Tag Archives: oasis

12 Steps of Christmas | Monday

Step Eleven – “Sought through prayer and meditation to improve our conscious contact with God as we understood Him, asking only for knowledge of His will and the power to carry that out.”

Morning Prayer for this Monday after the Second Sunday after Christmas can be found here.

Live wisely

Be careful then how you live, not as unwise people but as wise, making the most of the time, because the days are evil. So do not be foolish, but understand what the will of the Lord is. Do not get drunk with wine, for that is debauchery; but be filled with the Spirit, as you sing psalms and hymns and spiritual songs among yourselves, singing and making melody to the Lord in your hearts, giving thanks to God the Father at all times and for everything in the name of our Lord Jesus Christ. (Eph. 5:15-20)

Step Eleven lies behind this whole series of posts, as it is where the life-giving practice of recovery meets the life-giving practice of the Daily Office.

Prayer and meditation are practices by which we seek to listen to what God is saying and by which we ask for the wisdom we need for the day.

The Daily Office is, of course, a form of prayer. It is not meditation per se, though it may be done meditatively.

There is a direct linkage among self-examination, meditation, and prayer. Taken separately, these practices can bring much relief and benefit. But when they are logically related and interwoven, the result is an unshakable foundation for life. (98)

The closest parallel between recovery and the Daily Office is the reading and re-reading of the basic texts.

Meeting after meeting, in A.A. we read from the “Big Book” Alcoholics Anonymous or from the slim volume Twelve Steps and Twelve Traditions — to which we have been referring in this series of posts — or from any number of books written by the early founders of the fellowship, like As Bill Sees It.

Just so, in the Daily Office we read and re-read the basic texts of Christianity in the context of Morning and Evening Prayer.

The Psalms we pray every seven weeks. The Hebrew Bible, or the Old Testament, we read in course over a two-year period. The New Testament we read each year.

In both cases, we soak ourselves in the wisdom of our tradition, in the accumulated experience of those women and men who have gone before us.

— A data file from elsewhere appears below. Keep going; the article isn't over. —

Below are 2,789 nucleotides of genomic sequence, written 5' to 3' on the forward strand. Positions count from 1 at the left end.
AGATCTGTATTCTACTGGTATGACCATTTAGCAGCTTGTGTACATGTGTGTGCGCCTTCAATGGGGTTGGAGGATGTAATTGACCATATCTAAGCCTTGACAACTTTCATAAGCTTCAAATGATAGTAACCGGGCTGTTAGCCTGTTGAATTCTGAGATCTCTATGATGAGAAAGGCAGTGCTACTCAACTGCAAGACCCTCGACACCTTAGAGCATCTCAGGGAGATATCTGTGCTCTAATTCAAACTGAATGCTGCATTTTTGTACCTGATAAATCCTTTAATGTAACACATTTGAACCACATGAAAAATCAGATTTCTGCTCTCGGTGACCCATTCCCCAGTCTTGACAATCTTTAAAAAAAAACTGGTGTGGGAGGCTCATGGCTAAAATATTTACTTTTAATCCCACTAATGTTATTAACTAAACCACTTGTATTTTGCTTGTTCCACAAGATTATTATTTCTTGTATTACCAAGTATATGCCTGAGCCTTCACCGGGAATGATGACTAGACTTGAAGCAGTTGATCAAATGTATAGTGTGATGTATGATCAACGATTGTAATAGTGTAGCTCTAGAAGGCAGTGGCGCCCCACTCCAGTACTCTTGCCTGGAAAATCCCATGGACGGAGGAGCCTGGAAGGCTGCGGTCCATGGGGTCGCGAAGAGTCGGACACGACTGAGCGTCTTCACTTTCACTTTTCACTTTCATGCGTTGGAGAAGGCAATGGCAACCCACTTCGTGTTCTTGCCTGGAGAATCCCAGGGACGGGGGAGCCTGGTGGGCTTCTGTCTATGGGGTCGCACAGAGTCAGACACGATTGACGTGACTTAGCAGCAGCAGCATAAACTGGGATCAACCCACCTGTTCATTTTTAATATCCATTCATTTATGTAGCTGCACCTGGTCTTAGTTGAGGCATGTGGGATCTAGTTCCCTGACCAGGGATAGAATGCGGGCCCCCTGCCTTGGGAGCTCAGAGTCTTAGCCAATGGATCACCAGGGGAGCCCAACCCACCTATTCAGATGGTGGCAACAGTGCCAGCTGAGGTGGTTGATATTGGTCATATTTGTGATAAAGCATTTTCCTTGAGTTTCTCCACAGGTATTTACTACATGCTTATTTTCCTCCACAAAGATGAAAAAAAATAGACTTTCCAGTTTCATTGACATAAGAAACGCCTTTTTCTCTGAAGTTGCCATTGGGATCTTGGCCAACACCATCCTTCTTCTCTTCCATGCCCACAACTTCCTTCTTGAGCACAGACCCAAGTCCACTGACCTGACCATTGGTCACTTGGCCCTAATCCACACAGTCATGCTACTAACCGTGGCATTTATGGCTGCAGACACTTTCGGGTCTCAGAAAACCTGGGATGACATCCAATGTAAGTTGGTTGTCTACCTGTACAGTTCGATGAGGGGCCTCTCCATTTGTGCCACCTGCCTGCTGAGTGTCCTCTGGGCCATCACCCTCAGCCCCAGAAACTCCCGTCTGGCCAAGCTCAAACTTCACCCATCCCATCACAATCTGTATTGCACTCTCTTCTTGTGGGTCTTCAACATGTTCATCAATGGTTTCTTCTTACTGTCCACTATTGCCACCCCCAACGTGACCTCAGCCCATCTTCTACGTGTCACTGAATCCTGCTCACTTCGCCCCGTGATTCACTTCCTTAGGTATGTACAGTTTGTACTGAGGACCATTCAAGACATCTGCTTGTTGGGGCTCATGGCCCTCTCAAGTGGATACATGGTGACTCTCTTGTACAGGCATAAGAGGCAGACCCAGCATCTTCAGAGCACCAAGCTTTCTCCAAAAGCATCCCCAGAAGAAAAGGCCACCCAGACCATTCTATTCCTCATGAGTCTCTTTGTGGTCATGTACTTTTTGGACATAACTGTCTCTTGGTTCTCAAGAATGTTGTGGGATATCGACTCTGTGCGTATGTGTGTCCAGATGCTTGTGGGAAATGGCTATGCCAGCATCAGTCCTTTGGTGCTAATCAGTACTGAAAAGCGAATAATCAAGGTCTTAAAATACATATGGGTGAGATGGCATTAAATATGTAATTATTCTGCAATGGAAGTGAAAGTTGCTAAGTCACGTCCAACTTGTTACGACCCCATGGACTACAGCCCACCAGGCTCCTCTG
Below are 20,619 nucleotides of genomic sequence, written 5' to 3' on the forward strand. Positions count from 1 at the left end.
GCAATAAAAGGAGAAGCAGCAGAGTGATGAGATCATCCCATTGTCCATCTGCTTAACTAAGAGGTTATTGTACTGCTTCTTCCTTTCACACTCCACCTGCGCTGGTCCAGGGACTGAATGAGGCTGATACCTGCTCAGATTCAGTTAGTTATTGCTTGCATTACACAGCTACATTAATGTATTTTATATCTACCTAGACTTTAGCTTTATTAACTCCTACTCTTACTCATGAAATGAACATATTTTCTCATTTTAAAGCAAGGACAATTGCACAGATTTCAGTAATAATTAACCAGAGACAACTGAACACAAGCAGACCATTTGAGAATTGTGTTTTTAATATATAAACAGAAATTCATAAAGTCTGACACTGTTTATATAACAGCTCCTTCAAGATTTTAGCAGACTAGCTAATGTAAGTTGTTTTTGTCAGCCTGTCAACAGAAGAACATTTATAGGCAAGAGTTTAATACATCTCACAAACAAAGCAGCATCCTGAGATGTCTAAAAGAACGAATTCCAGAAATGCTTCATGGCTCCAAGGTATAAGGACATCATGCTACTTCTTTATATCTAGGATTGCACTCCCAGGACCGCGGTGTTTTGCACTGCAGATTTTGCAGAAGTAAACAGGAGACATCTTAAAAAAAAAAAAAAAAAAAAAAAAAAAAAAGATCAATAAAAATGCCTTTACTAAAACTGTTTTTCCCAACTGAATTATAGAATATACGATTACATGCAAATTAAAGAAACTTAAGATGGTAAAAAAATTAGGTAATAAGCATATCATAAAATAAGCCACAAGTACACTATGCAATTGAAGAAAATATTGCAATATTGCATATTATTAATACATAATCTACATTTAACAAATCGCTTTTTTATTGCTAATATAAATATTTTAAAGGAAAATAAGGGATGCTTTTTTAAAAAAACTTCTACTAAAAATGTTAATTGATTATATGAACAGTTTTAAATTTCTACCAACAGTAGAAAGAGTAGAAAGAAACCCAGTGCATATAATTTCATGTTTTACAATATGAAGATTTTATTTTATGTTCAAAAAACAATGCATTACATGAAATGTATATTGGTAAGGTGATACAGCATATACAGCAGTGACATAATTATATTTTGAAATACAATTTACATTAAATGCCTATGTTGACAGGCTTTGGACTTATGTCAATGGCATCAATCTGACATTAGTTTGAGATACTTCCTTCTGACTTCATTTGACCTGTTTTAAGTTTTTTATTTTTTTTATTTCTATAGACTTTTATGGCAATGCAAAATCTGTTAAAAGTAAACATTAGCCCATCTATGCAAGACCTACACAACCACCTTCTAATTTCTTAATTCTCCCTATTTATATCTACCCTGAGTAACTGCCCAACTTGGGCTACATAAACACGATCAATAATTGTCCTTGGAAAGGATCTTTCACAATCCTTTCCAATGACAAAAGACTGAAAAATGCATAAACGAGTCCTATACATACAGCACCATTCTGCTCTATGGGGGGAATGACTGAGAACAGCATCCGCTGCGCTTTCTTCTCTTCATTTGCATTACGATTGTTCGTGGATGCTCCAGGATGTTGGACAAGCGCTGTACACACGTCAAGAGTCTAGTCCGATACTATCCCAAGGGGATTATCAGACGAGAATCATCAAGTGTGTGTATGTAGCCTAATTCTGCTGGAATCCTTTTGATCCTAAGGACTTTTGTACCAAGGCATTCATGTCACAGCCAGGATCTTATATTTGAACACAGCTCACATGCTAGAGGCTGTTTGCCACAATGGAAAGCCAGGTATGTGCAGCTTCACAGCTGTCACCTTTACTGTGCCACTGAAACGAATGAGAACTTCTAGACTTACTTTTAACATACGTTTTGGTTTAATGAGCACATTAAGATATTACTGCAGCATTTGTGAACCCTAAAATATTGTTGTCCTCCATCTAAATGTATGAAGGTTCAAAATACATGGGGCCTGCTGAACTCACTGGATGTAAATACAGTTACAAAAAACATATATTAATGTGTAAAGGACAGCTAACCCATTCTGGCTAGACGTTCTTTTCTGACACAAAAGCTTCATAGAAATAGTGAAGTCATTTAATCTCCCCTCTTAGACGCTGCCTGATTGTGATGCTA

Listen attentively

I will listen to what the LORD God is saying,
for he is speaking peace to his faithful people
and to those who turn their hearts to him. (Ps. 85:8)

Meditation is the basic spiritual practice of sitting quietly in God’s presence and listening for God to speak to our situation.

The actual experience of meditation and prayer across the centuries is, of course, immense. The world’s libraries and places of worship are a treasure trove for all seekers. It is to be hoped that every A.A. who has a religious con- nection which emphasizes meditation will return to the practice of that devotion as never before. (98)

What Step Eleven describes on pages 99-100 as a practice for those unfamiliar with meditation is what the Christian tradition calls lectio divina, or holy reading.

That approach, like the study of the Big Book or the 12 and 12, begins with reading and re-reading a particular text (in this case the “Prayer of St. Francis” is given).

Lord, make us instruments of your peace. Where there is hatred, let us sow love; where there is injury, pardon; where there is discord, union; where there is doubt, faith; where there is despair, hope; where there is darkness, light; where there is sadness, joy. Grant that we may not so much seek to be consoled as to console; to be understood as to understand; to be loved as to love. For it is in giving that we receive; it is in pardoning that we are pardoned; and it is in dying that we are born to eternal life. Amen. (BCP 833)

However, lectio divina is less about intellectual study than it is about listening for God to speak through the text. Monastic teachers talk about lectio as “rumination,” like a cow chewing the cud to extract every ounce of nutrients out of the grass.

Another form of meditation better known in Eastern religions is simply to sit in silence, letting thoughts arise and fade away. Sometimes called “mindfulness meditation” or, in the Christian tradition “Centering Prayer,” this form of meditation accomplishes two things.